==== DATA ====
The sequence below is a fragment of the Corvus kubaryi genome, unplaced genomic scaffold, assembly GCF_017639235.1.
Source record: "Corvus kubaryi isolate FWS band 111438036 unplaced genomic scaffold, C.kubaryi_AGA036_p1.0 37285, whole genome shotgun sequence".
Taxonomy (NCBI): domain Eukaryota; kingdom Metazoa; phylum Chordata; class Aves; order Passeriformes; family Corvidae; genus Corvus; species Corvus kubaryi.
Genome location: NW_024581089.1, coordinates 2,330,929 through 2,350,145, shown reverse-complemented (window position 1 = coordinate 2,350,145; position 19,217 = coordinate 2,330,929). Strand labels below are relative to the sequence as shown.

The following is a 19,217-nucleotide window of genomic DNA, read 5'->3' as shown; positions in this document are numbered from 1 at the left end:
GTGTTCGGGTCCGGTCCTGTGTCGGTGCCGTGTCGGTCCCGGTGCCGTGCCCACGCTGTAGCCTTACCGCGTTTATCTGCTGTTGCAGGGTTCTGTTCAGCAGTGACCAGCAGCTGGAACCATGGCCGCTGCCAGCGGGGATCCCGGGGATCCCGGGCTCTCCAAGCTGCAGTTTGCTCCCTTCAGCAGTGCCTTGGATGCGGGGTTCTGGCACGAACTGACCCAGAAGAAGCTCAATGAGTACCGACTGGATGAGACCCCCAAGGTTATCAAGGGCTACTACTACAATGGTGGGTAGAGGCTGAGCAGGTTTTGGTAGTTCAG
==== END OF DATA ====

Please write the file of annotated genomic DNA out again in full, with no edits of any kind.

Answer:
The sequence below is a fragment of the Corvus kubaryi genome, unplaced genomic scaffold, assembly GCF_017639235.1.
Source record: "Corvus kubaryi isolate FWS band 111438036 unplaced genomic scaffold, C.kubaryi_AGA036_p1.0 37285, whole genome shotgun sequence".
Taxonomy (NCBI): domain Eukaryota; kingdom Metazoa; phylum Chordata; class Aves; order Passeriformes; family Corvidae; genus Corvus; species Corvus kubaryi.
Genome location: NW_024581089.1, coordinates 2,330,929 through 2,350,145, shown reverse-complemented (window position 1 = coordinate 2,350,145; position 19,217 = coordinate 2,330,929). Strand labels below are relative to the sequence as shown.

The following is a 19,217-nucleotide window of genomic DNA, read 5'->3' as shown; positions in this document are numbered from 1 at the left end:
GTGTTCGGGTCCGGTCCTGTGTCGGTGCCGTGTCGGTCCCGGTGCCGTGCCCACGCTGTAGCCTTACCGCGTTTATCTGCTGTTGCAGGGTTCTGTTCAGCAGTGACCAGCAGCTGGAACCATGGCCGCTGCCAGCGGGGATCCCGGGGATCCCGGGCTCTCCAAGCTGCAGTTTGCTCCCTTCAGCAGTGCCTTGGATGCGGGGTTCTGGCACGAACTGACCCAGAAGAAGCTCAATGAGTACCGACTGGATGAGACCCCCAAGGTTATCAAGGGCTACTACTACAATGGTGGGTAGAGGCTGAGCAGGTTTTGGTAGTTCAG